The statute of limitations for courts to review if materials used in the construction or conversion of residential property were defective has been extended (the time limit is now 30 years). Developers, building contractors, and owners may now be liable for hazardous structures.
In July 2022, a design and build contractor was ruled responsible for specifying and installing dangerous cladding on high-rise buildings between 2005 and 2008—the first court ruling on this issue. This case is expected to set a precedent for constructors and converters of residential blocks to be held legally accountable.
When the final construction is ready, the risks must be monitored by the accountable person to prevent the spread of fire that could result in a building collapse. The constructor may be responsible for repairing common areas in the building or parts of the structure and managing building safety risks. Any breach of duty could result in prosecution.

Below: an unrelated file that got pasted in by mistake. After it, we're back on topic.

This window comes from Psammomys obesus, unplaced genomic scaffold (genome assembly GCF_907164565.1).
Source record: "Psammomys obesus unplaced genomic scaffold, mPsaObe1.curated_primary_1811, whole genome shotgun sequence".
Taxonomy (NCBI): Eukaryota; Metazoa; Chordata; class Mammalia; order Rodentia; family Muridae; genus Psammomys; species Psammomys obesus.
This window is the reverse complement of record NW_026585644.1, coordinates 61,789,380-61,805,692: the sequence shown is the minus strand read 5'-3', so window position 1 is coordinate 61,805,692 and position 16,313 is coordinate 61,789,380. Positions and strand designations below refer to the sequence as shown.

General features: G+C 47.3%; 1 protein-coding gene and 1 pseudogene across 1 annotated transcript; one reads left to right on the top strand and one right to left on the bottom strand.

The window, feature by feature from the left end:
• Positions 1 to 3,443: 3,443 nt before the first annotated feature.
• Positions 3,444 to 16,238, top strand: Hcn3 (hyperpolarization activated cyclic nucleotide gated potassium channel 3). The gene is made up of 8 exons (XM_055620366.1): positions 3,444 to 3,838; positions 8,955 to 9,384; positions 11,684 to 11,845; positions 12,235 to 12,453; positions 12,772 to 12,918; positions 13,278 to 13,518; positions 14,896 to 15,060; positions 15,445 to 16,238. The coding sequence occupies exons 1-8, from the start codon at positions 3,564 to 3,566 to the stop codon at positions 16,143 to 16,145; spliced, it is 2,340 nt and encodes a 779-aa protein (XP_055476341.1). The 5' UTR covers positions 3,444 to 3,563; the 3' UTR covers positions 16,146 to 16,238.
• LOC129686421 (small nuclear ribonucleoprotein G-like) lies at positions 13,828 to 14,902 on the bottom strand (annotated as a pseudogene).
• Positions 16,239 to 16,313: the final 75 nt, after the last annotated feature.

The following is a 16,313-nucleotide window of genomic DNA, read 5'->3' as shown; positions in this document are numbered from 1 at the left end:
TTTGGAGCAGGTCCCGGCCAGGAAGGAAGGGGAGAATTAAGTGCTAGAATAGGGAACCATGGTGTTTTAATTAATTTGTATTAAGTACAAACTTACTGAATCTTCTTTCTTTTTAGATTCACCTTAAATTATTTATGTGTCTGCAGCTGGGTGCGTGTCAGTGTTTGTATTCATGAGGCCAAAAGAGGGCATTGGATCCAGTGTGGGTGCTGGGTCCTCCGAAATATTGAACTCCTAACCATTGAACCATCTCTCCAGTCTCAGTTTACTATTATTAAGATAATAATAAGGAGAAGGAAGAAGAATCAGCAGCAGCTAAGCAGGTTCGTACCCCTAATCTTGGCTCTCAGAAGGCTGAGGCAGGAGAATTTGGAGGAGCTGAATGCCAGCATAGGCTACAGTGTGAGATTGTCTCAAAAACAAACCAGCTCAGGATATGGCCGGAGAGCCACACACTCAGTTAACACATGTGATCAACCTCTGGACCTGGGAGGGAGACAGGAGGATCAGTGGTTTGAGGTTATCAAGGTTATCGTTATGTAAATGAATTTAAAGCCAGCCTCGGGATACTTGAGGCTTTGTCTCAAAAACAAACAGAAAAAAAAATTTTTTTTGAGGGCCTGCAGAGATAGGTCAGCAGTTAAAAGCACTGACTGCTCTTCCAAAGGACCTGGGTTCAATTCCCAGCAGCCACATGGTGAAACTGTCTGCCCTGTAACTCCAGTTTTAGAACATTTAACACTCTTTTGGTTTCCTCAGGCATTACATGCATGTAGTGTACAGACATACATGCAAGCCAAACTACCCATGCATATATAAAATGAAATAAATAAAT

Changes made as a result of the Building Safety Act also involve stricter training requirements and a responsibility to pass necessary information onto a successor, as well as a duty to cooperate with the accountable person.
Constructors must prove building safety during three phases: planning, pre-construction, and pre-completion.
- The constructor must submit a fire statement during the planning stage.
- The constructor must prove compliance with fire regulations pre-construction.
- Before the building has been completed, the constructor must demonstrate compliance with fire regulations.
The information submitted during these three stages will show that a building can be managed safely and prove the accountability of those responsible.
The new Building Safety Act, which will come into full force at the end of 2024, sets a much higher bar for fire safety in high-rise buildings. Landlords, building owners, and constructors have a duty to ensure the safety of tenants in their buildings. Not doing so could result in being convicted of a crime. Protecting people’s lives and ensuring compliance is hugely important and requires the assistance of a fire security company with experience in safeguarding high-rise residential buildings.